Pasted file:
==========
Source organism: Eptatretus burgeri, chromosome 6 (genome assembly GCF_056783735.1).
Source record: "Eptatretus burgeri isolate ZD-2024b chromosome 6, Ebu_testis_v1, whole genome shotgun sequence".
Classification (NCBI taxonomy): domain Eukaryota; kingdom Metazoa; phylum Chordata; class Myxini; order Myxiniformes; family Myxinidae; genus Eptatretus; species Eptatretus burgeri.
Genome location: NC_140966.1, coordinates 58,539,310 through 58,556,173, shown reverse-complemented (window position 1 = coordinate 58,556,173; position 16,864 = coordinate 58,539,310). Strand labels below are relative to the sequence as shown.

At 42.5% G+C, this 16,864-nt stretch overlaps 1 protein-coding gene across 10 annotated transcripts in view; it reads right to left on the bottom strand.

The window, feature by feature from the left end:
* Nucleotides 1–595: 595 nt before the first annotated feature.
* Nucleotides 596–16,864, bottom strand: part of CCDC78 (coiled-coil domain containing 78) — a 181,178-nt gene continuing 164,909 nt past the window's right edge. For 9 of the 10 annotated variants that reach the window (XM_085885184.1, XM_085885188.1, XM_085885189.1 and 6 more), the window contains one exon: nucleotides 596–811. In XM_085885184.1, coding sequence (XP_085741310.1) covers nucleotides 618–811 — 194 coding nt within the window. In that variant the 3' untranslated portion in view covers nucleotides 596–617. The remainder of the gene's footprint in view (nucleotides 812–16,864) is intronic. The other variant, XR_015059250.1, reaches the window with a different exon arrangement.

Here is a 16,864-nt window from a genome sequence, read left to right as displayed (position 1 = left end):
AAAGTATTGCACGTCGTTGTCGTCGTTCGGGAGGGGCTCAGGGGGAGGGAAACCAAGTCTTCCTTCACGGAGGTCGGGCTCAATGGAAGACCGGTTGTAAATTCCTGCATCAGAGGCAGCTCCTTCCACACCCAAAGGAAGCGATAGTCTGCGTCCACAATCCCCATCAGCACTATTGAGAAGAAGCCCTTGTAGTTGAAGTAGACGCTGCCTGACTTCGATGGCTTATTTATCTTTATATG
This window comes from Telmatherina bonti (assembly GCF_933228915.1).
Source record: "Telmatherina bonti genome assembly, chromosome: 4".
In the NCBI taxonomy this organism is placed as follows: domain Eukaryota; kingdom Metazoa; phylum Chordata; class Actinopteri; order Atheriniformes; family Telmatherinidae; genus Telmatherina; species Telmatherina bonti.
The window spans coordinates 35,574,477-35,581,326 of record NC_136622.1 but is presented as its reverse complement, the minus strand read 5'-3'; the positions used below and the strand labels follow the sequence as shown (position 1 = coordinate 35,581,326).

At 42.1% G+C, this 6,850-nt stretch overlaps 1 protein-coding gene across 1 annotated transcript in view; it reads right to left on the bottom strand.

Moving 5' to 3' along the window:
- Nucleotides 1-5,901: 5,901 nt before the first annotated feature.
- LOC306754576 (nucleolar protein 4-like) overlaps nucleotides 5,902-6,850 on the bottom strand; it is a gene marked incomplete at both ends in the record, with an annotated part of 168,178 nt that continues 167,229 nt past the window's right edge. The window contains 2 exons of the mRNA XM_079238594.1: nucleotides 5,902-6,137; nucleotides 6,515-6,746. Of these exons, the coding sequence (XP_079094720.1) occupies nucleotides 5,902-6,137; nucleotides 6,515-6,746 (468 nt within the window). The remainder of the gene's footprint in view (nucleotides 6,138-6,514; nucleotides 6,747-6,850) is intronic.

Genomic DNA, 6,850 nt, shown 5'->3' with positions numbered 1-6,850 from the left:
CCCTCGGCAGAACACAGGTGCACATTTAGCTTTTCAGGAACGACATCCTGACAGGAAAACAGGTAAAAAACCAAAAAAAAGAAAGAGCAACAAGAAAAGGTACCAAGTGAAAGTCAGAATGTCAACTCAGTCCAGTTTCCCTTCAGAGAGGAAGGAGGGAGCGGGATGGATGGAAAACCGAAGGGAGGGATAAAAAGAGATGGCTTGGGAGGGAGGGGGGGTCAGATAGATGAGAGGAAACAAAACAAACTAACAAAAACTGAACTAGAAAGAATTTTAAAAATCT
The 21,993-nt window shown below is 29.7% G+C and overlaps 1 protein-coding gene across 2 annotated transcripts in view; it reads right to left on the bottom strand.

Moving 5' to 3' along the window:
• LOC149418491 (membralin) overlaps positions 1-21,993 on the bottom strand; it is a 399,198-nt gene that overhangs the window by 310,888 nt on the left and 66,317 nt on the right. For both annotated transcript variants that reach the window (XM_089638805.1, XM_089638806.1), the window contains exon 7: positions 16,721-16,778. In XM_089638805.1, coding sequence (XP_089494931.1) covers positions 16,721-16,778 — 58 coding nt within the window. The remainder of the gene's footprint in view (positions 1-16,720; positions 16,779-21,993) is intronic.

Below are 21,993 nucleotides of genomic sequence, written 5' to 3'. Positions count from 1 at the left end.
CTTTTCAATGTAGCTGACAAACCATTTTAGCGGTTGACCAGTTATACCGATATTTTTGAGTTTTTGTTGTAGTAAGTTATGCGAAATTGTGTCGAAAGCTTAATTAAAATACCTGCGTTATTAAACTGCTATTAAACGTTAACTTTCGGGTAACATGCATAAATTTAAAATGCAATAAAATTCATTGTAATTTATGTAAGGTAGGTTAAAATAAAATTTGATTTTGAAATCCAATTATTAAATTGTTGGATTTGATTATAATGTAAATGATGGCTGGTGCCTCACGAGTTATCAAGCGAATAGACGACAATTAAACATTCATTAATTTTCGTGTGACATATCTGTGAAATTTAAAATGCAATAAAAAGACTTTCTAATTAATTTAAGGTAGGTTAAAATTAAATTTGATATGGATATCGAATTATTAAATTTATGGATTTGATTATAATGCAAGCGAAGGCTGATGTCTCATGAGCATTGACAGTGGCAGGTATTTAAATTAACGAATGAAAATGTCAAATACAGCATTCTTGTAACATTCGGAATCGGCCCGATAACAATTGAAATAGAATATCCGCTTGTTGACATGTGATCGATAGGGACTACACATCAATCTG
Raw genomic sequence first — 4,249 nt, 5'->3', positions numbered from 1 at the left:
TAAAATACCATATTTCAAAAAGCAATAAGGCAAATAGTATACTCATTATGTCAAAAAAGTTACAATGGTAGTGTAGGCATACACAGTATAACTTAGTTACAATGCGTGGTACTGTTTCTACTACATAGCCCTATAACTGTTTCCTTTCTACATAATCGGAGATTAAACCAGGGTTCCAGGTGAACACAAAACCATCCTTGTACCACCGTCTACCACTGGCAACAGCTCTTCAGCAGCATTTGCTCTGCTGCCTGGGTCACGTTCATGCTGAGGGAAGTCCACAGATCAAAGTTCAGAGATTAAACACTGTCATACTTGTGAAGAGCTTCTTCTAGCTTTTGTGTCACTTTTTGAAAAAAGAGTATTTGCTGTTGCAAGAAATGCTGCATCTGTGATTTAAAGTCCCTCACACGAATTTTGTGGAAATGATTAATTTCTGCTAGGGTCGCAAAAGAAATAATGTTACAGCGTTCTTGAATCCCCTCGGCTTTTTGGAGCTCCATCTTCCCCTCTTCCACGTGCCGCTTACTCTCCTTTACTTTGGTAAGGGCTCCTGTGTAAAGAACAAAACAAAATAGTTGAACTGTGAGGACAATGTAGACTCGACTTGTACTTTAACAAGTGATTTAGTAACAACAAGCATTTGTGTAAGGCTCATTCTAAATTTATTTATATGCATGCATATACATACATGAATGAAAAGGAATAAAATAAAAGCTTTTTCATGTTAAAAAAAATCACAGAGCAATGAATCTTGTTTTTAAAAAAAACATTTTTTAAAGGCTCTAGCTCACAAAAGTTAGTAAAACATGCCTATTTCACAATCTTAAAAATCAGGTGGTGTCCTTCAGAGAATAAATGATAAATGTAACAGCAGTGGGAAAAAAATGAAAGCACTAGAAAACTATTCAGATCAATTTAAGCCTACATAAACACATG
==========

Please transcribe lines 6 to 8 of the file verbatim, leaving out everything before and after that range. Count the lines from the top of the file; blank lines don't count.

The window, feature by feature from the left end:
* Nucleotides 1–595: 595 nt before the first annotated feature.
* Nucleotides 596–16,864, bottom strand: part of CCDC78 (coiled-coil domain containing 78) — a 181,178-nt gene continuing 164,909 nt past the window's right edge. For 9 of the 10 annotated variants that reach the window (XM_085885184.1, XM_085885188.1, XM_085885189.1 and 6 more), the window contains one exon: nucleotides 596–811. In XM_085885184.1, coding sequence (XP_085741310.1) covers nucleotides 618–811 — 194 coding nt within the window. In that variant the 3' untranslated portion in view covers nucleotides 596–617. The remainder of the gene's footprint in view (nucleotides 812–16,864) is intronic. The other variant, XR_015059250.1, reaches the window with a different exon arrangement.